The Cook, the Thief, his Wife, and her Lover – Review

15 May

There are movies that I see every so often that pretty much change my concept on the way movies should be made. These films usually break the rules or rewrite their own, sometimes combining the two in the process. The Cook, the Thief, his Wife, and her Lover is one of those rare ones that combine them. Equal parts movie, stage play, and painting, this film exceeded all expectations that I had for it in its story and its style. Now if I can just remember the name when I’m talking about it…

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Albert Spica (Michael Gambon) is a gangster who has just gotten a nice new restaurant run by the chef Richard (Richard Bohringer). What you need to know about Spica is that he is loud, violent, and particularly abusive towards his wife, Georgina (Helen Mirren). On one day in the restaurant, Georgina and bookshop owner Michael (Alan Howard) lock eyes and promptly start an affair that grows with each passing day. Richard helps Georgina and Michael continue with their affair, but Albert is not as stupid as everyone likes to think he is. Soon he starts piecing together what is going on leading to some unfavorable results for everyone involved.

It would have been easy to make this movie look like an average movie, but there is nothing average looking about it. Peter Greenaway, the director of the film, is actually an accomplished painter which shows in how everything is composed. Every frame of this movie looks like you could take it and turn it into a painting to hang in some museum or another. Each room of the restaurant has a different color theme with the kitchen being green, the dining hall being red, and the bathroom being white. Each time a character walks from one section to the next, the color of their costume changes to the appropriate color of the room.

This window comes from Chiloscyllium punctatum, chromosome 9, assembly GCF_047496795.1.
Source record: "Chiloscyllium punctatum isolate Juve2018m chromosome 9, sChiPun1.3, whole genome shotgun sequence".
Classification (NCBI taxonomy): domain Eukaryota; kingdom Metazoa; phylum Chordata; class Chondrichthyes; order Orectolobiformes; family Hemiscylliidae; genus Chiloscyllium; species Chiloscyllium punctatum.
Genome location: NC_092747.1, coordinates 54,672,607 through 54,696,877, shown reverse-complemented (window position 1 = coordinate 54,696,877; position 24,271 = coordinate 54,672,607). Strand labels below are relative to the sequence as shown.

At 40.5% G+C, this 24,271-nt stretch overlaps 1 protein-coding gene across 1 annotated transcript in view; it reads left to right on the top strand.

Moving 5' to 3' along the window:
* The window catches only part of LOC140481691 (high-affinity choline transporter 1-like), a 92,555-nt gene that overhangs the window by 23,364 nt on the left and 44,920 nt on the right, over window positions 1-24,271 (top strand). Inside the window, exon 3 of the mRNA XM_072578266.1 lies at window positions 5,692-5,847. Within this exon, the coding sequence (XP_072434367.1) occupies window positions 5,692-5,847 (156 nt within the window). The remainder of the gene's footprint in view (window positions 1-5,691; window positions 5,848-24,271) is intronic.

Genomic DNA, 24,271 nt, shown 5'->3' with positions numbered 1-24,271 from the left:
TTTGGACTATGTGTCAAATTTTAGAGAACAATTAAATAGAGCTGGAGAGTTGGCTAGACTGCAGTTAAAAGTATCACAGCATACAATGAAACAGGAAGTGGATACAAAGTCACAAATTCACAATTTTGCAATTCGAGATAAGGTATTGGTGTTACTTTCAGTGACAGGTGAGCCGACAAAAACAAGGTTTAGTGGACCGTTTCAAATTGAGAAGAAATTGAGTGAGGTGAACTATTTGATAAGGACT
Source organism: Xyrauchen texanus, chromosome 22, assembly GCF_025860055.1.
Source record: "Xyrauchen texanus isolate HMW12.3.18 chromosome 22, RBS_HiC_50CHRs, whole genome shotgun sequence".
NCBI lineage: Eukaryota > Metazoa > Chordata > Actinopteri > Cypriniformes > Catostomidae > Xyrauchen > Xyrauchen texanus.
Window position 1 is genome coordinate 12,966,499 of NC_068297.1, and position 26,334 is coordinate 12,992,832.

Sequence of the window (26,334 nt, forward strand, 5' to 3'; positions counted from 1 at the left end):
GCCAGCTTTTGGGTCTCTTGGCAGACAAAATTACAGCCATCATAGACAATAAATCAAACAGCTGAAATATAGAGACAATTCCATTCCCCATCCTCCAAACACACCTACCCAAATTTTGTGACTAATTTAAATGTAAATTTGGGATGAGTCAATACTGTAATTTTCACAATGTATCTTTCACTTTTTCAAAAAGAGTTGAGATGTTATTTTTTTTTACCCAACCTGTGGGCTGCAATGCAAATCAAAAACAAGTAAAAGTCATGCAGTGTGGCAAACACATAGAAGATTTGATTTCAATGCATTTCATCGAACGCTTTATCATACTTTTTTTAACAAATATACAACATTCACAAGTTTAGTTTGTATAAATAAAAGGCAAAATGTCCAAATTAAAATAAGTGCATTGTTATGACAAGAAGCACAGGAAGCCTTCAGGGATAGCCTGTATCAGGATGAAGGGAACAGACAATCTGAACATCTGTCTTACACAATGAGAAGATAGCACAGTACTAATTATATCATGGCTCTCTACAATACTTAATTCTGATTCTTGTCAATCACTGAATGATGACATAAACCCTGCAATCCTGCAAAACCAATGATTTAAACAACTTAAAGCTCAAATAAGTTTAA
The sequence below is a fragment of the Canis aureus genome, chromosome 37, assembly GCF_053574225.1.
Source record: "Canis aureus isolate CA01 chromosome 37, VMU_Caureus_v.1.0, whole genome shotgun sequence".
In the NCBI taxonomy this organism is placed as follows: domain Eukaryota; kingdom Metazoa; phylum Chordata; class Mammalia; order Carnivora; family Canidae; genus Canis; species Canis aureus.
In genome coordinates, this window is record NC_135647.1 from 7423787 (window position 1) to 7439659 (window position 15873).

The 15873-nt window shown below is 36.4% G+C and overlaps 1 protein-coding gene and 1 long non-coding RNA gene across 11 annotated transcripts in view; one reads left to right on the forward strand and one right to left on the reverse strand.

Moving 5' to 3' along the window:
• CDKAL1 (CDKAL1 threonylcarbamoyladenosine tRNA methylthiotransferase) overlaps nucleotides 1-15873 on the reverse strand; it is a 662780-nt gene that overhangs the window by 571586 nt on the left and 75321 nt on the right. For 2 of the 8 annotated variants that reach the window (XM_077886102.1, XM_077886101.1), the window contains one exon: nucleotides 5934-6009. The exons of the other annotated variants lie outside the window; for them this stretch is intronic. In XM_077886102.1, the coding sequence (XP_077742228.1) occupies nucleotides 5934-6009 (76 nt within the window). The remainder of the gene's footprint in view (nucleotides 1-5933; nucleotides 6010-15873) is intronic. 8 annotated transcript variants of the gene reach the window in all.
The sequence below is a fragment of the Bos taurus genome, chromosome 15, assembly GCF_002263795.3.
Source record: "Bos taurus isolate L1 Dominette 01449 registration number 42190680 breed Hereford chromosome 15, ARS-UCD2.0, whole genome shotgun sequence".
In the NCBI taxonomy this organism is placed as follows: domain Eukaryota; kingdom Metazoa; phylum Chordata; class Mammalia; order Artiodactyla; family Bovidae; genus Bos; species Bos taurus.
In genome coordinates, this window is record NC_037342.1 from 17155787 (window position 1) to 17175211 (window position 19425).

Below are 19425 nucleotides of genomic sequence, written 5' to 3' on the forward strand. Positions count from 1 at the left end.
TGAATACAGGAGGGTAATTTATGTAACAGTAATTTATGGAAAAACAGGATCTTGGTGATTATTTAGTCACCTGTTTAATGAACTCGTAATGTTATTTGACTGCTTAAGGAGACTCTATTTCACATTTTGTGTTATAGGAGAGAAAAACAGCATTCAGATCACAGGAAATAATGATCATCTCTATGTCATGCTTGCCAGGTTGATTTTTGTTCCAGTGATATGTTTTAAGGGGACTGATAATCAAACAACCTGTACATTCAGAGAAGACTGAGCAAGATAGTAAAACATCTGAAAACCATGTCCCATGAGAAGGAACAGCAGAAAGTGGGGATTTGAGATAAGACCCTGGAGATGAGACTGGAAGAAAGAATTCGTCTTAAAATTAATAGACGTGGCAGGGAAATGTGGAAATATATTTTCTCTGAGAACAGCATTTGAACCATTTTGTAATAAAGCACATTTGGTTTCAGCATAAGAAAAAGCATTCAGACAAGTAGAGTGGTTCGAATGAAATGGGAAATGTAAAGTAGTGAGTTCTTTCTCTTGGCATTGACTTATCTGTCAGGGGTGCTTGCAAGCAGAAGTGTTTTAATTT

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While it does look like a painting in pretty much every frame, this movie also has a very theatrical feel. A lot of the sets, especially the “exterior” ones look like they are being shot on a stage. Along with the look of being performed on a stage, the plot is about as dialogue driven as movies get. I felt like there was always someone talking at every point in the movie. Gambon’s character does most of the talking and I would imagine that it’s a pretty demanding role. Kudos to him for being able to yell that much for such a long time. The dialogue is witty and dark with parts that will make you question wether you should laugh or be disgusted. Every character has this sense of mystery about them, and we never really get to know them too well. The course of the film takes place over a week, and that is all we are allowed to know about.

What kind of person would I be if I didn’t rant and rave about the camera work? I feel like I need to mention it. Tracking shots, tracking shots, tracking shots. So many tracking shots, all of them a little better than the last. These shots combined with all of the changes of color makes for a very unique visual experience. I think that it’s pretty clear that this is what stuck out to me the most.

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The Cook, the Thief, his Wife, and her Lover is a unique film that is a treat both aesthetically and narratively. The story is dark, disturbing, and absolutely hysterical. There was so much potential for this movie to be mediocre and stereotypical, but it is more equivalent to a moving painting. It is a story splashed with color and lies that should not be missed by any cinephile. Check this one out and I guarantee you will not be disappointed.

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